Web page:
The unions also criticized the role of Delta Air Lines Inc., saying Smith’s candidacy was “being pushed by a competing company.” Atlanta-based Delta is an 8.8 per cent shareholder in Air France-KLM and the two operate a revenue- and cost-sharing alliance on North Atlantic routes.

    Smith’s 19 years in the airline industry made him a legitimate choice to run Air France-KLM, a senior French government official said before the choice was made. The French state is the carrier’s largest shareholder, with a 14 per cent stake.

    “Benjamin Smith is fully trusted by the state and Air France-KLM’s main shareholder to re-establish social dialogs and pursue the great transformation work that will allow the group to meet the challenges of development, competitiveness and international competition,” French Economy Minister Bruno Le Maire and Transport Minister Elisabeth Borne said in a joint statement.

    Foreign CEOs

    While the appointment of a foreigner to run an airline might be controversial in France, it’s by no means unusual elsewhere. IAG SA -- owner of Air France-KLM’s archrival, British Airways -- is run by Irishman Willie Walsh. And U.K.-based EasyJet Plc, which has grabbed market share on short-haul routes, recently hired Swede Johan Lundgren as CEO.

    Smith will need to oversee the possible sale of the French government’s stake and repair relations with Dutch division KLM, which has never really formed a cohesive whole with Air France since their 2004 merger.

    One of Smith’s biggest assets from an Air France-KLM point of view is his success in labor talks at Air Canada. He was chief negotiator in the most recent wrangle with pilots and cabin crew, securing unprecedented 10-year deals with both groups. Janaillac, and before him Alexandre De Juniac, resisted demands for higher pay at Air France, prioritizing investment in planes to compete with Persian Gulf carriers and low-cost specialists in Europe.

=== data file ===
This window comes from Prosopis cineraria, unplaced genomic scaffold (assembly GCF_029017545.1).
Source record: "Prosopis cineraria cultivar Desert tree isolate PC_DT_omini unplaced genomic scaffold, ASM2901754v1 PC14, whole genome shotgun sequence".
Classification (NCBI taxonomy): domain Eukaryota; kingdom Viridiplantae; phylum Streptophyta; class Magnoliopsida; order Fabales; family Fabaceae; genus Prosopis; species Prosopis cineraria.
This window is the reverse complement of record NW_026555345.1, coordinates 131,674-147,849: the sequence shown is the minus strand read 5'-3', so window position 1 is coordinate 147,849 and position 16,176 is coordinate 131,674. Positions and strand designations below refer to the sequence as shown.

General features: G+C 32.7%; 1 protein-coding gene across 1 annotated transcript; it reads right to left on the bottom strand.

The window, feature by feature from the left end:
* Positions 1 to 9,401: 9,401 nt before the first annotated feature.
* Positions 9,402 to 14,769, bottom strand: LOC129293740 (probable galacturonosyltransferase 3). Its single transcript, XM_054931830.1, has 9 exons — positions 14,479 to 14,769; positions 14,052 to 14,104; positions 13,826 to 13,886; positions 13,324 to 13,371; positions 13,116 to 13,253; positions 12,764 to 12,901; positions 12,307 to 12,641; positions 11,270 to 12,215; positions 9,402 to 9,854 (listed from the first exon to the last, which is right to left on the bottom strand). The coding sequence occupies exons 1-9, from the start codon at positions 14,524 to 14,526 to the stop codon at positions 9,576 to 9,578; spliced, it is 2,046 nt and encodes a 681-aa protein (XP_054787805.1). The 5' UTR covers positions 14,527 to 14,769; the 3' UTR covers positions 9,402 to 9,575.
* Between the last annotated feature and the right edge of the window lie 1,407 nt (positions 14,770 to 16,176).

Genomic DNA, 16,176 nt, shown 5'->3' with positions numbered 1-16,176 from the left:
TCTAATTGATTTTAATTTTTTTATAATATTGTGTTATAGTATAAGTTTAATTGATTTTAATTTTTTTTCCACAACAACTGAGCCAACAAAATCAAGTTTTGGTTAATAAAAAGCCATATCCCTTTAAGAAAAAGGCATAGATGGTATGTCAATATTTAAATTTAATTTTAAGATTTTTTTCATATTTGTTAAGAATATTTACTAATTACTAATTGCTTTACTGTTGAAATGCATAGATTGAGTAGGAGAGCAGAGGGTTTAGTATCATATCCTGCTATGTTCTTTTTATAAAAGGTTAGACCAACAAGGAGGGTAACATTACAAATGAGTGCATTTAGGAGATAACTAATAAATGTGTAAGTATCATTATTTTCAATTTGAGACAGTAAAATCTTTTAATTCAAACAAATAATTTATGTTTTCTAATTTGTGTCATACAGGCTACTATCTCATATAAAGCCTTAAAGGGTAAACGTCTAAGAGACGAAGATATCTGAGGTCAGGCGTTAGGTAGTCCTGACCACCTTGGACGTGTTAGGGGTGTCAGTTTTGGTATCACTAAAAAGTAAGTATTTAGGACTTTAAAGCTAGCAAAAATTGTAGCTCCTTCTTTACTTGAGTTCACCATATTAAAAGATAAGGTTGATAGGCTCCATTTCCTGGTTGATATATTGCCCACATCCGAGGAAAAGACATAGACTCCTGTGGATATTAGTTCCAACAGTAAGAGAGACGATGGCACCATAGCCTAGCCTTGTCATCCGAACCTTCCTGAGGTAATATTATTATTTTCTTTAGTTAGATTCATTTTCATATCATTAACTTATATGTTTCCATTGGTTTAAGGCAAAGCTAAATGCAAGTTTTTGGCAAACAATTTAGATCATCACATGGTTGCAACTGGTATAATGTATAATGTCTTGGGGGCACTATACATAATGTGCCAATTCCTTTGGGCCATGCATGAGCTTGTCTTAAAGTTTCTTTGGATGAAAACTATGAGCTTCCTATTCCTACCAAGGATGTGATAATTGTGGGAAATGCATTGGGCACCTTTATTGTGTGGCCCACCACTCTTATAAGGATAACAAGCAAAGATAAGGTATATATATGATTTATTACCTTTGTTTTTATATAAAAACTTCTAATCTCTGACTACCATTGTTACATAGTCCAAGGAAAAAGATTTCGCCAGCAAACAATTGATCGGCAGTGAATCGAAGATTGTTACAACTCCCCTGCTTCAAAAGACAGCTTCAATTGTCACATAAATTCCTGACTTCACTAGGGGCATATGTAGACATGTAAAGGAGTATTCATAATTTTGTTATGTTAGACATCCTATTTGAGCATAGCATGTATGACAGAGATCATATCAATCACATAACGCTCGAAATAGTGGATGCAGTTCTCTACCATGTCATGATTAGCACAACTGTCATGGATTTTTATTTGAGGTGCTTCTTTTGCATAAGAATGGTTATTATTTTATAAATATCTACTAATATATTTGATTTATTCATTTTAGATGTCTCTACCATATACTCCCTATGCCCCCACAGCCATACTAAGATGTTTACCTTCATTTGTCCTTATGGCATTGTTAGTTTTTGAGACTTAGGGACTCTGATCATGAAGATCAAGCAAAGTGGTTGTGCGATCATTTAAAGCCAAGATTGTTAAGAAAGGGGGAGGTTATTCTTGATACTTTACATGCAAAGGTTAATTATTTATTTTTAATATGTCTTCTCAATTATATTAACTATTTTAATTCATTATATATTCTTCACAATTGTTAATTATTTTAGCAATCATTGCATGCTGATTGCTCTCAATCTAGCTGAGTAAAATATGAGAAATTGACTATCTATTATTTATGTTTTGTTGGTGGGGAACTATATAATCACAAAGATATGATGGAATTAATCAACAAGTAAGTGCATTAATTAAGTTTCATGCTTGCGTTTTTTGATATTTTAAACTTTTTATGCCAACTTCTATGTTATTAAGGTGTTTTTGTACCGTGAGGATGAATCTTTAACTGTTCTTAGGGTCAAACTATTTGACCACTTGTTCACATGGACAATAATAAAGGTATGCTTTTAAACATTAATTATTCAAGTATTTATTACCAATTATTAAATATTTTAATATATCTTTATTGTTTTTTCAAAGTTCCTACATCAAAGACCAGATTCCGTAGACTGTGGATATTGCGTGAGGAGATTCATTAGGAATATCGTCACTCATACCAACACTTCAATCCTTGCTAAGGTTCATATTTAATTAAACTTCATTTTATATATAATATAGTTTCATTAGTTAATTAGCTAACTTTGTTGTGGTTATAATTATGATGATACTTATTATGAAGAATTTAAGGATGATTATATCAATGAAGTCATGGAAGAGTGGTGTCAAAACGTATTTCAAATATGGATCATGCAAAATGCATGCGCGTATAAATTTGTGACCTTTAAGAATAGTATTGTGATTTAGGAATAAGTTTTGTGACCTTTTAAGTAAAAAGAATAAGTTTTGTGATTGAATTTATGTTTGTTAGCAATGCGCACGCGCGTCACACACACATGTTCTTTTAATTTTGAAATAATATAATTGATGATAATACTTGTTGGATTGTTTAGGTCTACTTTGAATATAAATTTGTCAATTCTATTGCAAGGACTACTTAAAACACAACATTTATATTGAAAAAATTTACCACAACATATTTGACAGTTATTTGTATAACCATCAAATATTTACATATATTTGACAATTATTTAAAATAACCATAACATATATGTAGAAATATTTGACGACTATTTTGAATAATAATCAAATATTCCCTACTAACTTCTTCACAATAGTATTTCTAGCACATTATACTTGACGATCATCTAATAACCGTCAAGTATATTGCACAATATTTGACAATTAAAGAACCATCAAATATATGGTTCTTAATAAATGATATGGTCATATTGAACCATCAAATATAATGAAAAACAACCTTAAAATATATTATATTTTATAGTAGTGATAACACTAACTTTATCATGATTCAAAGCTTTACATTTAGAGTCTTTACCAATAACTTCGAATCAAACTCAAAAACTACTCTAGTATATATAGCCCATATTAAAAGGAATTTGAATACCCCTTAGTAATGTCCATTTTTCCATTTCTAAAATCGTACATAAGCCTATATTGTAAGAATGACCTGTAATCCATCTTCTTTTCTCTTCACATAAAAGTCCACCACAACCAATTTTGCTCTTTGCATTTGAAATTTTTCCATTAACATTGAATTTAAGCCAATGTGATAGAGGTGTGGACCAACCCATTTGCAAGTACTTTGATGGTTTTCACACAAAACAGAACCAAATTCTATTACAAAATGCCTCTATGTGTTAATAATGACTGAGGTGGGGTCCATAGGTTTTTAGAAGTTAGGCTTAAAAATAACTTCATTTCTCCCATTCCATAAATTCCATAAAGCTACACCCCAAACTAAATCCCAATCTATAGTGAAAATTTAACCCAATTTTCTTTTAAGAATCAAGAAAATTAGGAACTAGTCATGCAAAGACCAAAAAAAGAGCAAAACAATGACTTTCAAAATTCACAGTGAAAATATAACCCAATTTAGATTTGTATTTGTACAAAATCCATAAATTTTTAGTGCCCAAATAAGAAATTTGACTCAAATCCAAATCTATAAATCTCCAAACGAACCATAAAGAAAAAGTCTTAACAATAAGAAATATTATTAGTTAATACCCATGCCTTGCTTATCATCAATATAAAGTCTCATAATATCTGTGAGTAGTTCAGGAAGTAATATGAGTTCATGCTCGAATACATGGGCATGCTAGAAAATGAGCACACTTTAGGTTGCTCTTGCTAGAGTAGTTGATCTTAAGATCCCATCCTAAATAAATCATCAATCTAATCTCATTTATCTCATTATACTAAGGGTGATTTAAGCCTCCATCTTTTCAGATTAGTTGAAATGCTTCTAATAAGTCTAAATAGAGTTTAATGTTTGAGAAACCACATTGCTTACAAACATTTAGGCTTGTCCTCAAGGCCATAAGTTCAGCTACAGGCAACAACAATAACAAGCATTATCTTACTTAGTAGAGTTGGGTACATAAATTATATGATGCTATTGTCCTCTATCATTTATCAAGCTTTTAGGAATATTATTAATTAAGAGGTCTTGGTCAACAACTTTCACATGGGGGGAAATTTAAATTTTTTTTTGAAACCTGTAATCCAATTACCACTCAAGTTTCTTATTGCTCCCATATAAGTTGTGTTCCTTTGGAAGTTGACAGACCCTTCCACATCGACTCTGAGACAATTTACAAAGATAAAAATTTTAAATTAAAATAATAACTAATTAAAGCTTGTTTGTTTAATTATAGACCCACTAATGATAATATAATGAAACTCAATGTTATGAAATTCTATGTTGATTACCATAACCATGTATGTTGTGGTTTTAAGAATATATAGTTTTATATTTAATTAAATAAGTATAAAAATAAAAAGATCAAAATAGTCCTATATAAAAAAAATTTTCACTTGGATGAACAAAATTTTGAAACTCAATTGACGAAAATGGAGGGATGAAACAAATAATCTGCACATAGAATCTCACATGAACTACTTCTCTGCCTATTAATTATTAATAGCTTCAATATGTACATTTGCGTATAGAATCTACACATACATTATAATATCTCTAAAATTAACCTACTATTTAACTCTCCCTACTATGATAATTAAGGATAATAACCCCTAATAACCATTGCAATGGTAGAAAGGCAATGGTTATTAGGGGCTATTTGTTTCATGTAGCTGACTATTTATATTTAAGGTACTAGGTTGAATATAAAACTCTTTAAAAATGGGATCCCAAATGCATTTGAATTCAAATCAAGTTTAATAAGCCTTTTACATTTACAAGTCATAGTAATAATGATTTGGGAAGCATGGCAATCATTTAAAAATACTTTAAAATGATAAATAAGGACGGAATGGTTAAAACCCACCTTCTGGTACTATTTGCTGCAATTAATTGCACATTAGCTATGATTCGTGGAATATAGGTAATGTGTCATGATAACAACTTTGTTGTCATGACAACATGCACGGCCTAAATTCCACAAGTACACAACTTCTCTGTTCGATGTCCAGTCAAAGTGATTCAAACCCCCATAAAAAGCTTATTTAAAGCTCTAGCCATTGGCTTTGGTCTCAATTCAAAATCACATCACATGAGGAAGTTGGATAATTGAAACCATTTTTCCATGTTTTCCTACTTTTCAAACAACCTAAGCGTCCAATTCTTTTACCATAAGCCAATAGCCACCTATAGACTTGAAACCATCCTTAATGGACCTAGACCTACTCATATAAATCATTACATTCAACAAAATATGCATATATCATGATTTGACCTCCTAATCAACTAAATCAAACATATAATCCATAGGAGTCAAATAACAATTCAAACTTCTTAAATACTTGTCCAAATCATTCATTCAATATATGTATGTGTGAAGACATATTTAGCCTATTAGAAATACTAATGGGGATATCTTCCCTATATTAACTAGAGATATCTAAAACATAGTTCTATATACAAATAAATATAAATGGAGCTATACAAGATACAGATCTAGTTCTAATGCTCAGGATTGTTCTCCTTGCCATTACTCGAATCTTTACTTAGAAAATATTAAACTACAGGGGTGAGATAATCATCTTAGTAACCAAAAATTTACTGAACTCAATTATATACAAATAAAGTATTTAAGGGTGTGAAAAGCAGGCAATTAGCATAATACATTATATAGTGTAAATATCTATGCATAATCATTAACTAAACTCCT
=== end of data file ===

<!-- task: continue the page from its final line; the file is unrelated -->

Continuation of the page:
Smith is no stranger to management-labor acrimony. He was chief operating officer in 2012 when Air Canada was hit by a series of disruptions as contract negotiations stalled with labor groups such as ground workers and pilots.

    ‘Significant Contributions’

    In March of that year, baggage handlers and ground workers staged an impromptu walkout that lasted 24 hours and led to more than 80 flights being canceled. A government arbitrator ordered an end to the strike. The next month, several pilots failed to show up for work on the same day in April, resulting in multiple flight cancellations.

    A government arbitrator eventually sided with Air Canada in its dispute with the pilots, allowing the company to introduce cost-saving measures into the pension plans of new employees.

    Smith will resign from his current post effective Aug. 31.

    “I thank Ben for his significant contributions in many various roles at Air Canada over the past two decades,” CEO Calin Rovinescu said in a statement. “Our deep and highly experienced leadership team will continue to deliver on our global ambitions, achieve our targets and drive our operational performance well into the future.”